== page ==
A cutting-edge technology could greatly enhance the peer-review process, according to one proponent. The blockchain technology most commonly associated with cryptocurrency like bitcoin could revolutionize how hospitals review and credential physicians, he says.
Few healthcare professionals are likely to have experience with blockchain, but the concept is not as daunting as it might seem at first, says J. Mark Waxman, JD, partner with the Foley & Lardner law firm in Boston.
Blockchains are essentially a type of database, Waxman explains. Each user can verify and update the file before making it accessible to the next user.
In this way, “blocks” of peer review information can be linked together in a “chain” with encryption that provides enhanced security. Users can also link to prior blocks of information.
Unlike more typical databases, blockchain can grant users access to all of the data or certain chains — restricting access to those who need to verify some parts of the chain, for instance, but who should not have access to other information.
Several health systems are considering blockchain for peer review, but none has implemented it so far, Waxman says.
“I think it makes all the sense in the world if you have a way of keeping track of a physician over the course of a career through this one resource that can be accessed by a lot of different people, in a limited way,” Waxman says. “It would save a lot of time because you go to so many different places over the course of your career from medical school to residency, to jobs here and there. The notion of having one record that can be updated and accessed by the appropriate parties should be appealing.”
Blockchain has the potential to greatly reduce the time and effort required for credentialing, he says.
“If you have everything you ever did before in one place that was current and attested to by the participants, that’s good for the doctors and patients because the doctors get credentialed quickly,” Waxman says. “It’s good for the employer that doesn’t have to pay for all that redundant work.”
Waiting for First Big Step
Unfamiliarity with blockchain is the initial hurdle, followed by fears that it would mean completely overhauling existing peer review systems, Waxman says. Implementation of blockchain for peer review would require a large hospital or health system committing to the idea and spending a couple of years educating stakeholders about it before going live, he says.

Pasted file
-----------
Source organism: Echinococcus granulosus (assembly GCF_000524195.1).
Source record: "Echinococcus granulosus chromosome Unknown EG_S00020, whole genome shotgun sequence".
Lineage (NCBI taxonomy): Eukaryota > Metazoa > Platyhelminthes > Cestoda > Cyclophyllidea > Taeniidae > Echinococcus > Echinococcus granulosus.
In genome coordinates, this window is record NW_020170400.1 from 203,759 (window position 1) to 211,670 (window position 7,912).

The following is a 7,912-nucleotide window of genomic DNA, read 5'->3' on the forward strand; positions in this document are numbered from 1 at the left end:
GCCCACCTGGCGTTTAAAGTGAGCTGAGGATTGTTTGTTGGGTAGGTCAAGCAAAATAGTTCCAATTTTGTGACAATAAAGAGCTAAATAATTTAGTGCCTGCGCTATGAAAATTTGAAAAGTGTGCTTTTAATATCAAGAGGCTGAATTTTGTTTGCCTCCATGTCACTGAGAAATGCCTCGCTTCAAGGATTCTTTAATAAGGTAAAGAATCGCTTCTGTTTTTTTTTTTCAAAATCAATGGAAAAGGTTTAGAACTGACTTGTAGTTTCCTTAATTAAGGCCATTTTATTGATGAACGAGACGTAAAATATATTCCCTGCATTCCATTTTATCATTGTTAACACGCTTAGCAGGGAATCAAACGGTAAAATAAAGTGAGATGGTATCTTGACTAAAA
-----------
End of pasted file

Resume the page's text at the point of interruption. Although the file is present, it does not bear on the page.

“The physician remains at the center of the process, initiating the process and allowing the blockchain to be used. Some of them will welcome the idea of a system that simplifies something they have to do over and over, while others may say electronic records turned out not to be what we all hoped they would in terms of improving efficiency and economy, and so they won’t feel like trying this,” Waxman says. “Once you get physicians on board, then it will depend on the willingness of others to participate. The educational process throughout a health system will probably be the way the whole thing really gets started.”
Waxman suggests that interested healthcare leaders explore organizations such as the Blockchain Alliance, a coalition of companies and other organizations interested in ensuring the security of blockchain systems.
(The alliance website is at: https://blockchainalliance.org/.)
“The first thing is to realize you’re not alone in finding this an intriguing concept. You can look at who else might be interested in your area and then go to leaders in your own system to explore how you might take this step,” Waxman says. “This can help the physicians and the hospital or health system reduce the manual labor and costs required for reconciling all this credentialing data for plan participation. That has to be attractive to everyone involved.”
Waxman has published a proposed agreement for a blockchain credentialing process. It is available online at: https://bit.ly/2VpJUAR.
- J. Mark Waxman, JD, Partner, Foley & Lardner, Boston. Phone: (617) 342-4055. Email: email@example.com.